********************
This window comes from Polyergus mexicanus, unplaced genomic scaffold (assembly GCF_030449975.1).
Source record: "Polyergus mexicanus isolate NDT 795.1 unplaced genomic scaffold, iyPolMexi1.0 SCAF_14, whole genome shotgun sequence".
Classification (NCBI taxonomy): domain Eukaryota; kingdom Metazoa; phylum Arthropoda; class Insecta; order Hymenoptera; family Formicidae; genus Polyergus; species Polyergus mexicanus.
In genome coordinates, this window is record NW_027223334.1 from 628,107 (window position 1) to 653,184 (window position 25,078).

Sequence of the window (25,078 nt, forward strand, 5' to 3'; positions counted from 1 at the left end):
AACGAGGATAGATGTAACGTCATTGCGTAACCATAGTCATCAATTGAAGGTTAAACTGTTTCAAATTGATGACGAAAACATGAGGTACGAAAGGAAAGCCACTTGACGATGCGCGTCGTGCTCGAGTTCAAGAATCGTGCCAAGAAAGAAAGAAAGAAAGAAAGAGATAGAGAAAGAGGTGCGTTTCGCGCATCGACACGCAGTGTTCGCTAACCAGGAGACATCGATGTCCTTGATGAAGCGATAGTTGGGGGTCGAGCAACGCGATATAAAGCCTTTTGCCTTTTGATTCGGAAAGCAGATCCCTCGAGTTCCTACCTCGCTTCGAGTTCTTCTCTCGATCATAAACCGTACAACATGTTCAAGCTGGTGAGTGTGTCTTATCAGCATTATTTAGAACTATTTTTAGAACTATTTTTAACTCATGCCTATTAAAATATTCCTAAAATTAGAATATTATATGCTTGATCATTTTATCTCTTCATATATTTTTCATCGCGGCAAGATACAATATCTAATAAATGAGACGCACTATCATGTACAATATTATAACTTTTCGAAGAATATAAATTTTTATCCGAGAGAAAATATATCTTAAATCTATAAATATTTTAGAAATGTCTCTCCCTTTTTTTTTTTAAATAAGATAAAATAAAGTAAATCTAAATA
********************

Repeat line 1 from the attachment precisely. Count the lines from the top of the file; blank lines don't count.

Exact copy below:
This window comes from Polyergus mexicanus, unplaced genomic scaffold (assembly GCF_030449975.1).